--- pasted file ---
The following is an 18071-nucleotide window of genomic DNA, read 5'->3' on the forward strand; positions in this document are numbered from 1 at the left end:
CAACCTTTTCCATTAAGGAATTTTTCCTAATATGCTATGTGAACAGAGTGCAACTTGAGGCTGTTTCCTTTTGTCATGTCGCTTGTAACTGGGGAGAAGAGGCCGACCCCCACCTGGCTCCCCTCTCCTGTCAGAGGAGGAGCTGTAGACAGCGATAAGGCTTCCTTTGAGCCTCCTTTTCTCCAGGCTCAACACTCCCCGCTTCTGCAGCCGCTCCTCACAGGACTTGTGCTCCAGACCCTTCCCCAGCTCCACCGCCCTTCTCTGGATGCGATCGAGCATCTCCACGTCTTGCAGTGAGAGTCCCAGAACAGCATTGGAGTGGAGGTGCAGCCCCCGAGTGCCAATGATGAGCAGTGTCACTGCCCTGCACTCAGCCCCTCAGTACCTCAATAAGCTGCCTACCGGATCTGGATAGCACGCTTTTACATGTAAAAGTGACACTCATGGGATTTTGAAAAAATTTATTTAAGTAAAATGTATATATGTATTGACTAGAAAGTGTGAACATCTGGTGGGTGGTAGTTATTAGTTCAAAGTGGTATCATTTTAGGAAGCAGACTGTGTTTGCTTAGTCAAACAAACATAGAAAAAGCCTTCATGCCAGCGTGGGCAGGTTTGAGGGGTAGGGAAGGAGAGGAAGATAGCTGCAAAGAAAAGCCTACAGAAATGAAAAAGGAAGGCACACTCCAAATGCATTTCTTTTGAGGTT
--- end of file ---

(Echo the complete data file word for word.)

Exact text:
The following is an 18071-nucleotide window of genomic DNA, read 5'->3' on the forward strand; positions in this document are numbered from 1 at the left end:
CAACCTTTTCCATTAAGGAATTTTTCCTAATATGCTATGTGAACAGAGTGCAACTTGAGGCTGTTTCCTTTTGTCATGTCGCTTGTAACTGGGGAGAAGAGGCCGACCCCCACCTGGCTCCCCTCTCCTGTCAGAGGAGGAGCTGTAGACAGCGATAAGGCTTCCTTTGAGCCTCCTTTTCTCCAGGCTCAACACTCCCCGCTTCTGCAGCCGCTCCTCACAGGACTTGTGCTCCAGACCCTTCCCCAGCTCCACCGCCCTTCTCTGGATGCGATCGAGCATCTCCACGTCTTGCAGTGAGAGTCCCAGAACAGCATTGGAGTGGAGGTGCAGCCCCCGAGTGCCAATGATGAGCAGTGTCACTGCCCTGCACTCAGCCCCTCAGTACCTCAATAAGCTGCCTACCGGATCTGGATAGCACGCTTTTACATGTAAAAGTGACACTCATGGGATTTTGAAAAAATTTATTTAAGTAAAATGTATATATGTATTGACTAGAAAGTGTGAACATCTGGTGGGTGGTAGTTATTAGTTCAAAGTGGTATCATTTTAGGAAGCAGACTGTGTTTGCTTAGTCAAACAAACATAGAAAAAGCCTTCATGCCAGCGTGGGCAGGTTTGAGGGGTAGGGAAGGAGAGGAAGATAGCTGCAAAGAAAAGCCTACAGAAATGAAAAAGGAAGGCACACTCCAAATGCATTTCTTTTGAGGTT